At the top of the controller, there’s a sync button next to the USB-C charging port with bumpers and triggers on either side. Interestingly, the triggers are digital on the Nintendo Switch and analog when used on PC in X-input mode. This means that the triggers register how far down you press them on PC whereas on the Switch, they are either on or off.
On the back, there’s a bit of texture etched into the back of the handles to make them easier to grip along with two remappable buttons and a switch to change from Bluetooth to 2.4 GHz. When using a 2.4GHz connection, the included USB dongle needs to be plugged into your Switch or PC.
If you don’t want to be bothered with plugging in the 2.4 GHz dongle, there’s actually an additional USB port on the underside of the charging dock. When plugged into your Switch or PC, the dock not only charges the controller but can also be used to house the included dongle.
8Bitdo Ultimate Controller review: Features
While there are several ways to customize the 8BitDo Ultimate Controller which I’ll go into below, I first wanted to touch on the charging dock. Besides charging the controller and letting you use the 2.4 GHz dongle without having to plug it in separately, the dock can also turn on or turn off the controller. If the controller is on, it automatically turns off when placed in the dock. Likewise, when it’s off, the controller automatically turns on when removed from the dock.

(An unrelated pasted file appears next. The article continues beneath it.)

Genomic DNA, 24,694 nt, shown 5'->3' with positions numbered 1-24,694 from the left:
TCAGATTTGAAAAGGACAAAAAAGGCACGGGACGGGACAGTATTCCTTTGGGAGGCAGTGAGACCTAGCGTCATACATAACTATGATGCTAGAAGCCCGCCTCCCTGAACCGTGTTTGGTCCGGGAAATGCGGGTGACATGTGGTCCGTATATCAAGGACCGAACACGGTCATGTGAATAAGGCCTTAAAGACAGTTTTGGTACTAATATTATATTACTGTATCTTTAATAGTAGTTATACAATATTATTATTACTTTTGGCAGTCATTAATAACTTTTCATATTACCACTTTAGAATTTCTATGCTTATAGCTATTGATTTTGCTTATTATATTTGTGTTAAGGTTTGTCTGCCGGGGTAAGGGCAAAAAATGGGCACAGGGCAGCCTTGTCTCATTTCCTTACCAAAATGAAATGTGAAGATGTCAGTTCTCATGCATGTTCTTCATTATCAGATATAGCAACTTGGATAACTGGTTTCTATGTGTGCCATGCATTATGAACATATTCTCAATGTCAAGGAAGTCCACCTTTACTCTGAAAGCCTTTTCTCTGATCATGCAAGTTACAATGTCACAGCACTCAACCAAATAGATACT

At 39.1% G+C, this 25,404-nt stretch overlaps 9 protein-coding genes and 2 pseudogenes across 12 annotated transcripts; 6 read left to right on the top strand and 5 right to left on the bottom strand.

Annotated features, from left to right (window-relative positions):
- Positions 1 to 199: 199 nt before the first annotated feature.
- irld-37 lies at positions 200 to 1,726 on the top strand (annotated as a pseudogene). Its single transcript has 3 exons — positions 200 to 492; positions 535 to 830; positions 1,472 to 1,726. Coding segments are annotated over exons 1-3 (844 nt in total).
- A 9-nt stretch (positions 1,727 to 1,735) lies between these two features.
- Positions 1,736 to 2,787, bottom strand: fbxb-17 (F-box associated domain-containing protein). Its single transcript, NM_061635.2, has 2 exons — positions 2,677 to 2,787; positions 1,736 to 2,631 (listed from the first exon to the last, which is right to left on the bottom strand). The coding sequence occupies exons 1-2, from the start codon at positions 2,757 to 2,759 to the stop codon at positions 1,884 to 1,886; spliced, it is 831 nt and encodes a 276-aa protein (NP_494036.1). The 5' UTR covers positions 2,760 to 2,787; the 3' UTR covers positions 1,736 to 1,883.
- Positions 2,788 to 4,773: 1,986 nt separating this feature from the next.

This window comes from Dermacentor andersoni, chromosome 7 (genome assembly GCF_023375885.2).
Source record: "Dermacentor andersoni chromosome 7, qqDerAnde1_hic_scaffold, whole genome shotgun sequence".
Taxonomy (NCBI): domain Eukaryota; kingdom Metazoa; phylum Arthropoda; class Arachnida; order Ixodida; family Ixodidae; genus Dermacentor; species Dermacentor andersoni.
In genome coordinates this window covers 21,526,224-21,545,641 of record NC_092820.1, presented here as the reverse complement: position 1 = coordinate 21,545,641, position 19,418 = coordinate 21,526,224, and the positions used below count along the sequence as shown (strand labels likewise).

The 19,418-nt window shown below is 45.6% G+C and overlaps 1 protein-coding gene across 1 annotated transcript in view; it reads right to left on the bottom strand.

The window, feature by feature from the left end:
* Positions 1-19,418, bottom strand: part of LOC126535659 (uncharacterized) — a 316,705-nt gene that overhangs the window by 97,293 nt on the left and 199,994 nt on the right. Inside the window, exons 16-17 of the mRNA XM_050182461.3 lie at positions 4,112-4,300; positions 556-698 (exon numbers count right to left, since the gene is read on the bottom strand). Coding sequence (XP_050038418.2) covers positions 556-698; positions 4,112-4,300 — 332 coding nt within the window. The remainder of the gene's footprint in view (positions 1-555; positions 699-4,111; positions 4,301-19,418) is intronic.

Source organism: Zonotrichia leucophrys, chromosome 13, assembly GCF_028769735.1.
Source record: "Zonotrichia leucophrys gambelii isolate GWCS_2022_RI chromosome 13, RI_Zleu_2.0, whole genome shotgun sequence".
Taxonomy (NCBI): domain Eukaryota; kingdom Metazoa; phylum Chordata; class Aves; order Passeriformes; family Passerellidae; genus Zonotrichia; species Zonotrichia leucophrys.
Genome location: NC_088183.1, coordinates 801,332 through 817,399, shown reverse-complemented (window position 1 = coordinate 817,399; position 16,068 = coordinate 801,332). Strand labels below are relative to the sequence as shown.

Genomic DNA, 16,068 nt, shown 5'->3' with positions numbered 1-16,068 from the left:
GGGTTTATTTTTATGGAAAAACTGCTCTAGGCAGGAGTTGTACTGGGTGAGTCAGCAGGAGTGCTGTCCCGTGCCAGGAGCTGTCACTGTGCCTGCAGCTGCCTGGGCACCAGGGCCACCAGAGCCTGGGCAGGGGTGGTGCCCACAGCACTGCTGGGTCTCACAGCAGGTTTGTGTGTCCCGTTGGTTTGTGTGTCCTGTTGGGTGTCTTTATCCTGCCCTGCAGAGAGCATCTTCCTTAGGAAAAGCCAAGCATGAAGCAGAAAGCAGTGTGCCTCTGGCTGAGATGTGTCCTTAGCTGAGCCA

Like 8BitDo’s other newer controllers such as the 8BitDo Arcade Stick for Xbox, this controller can be fully customized using either your smartphone (iOS or Android) or PC. With 8BitDo’s Ultimate Software, you can remap every button on this controller, adjust stick and trigger sensitivity, vibration and even create macros. After creating a profile it’s flashed onto the controller and from here, you can use the oval-shaped button above the three LEDs to switch between three different profiles.
There are also two remappable buttons on the back of the controller that can be programmed to any button you like. I found these particularly useful as I could map the A and B buttons to them while keeping my thumbs on the joysticks — great for games where you move with the left joystick and control the camera with the right one.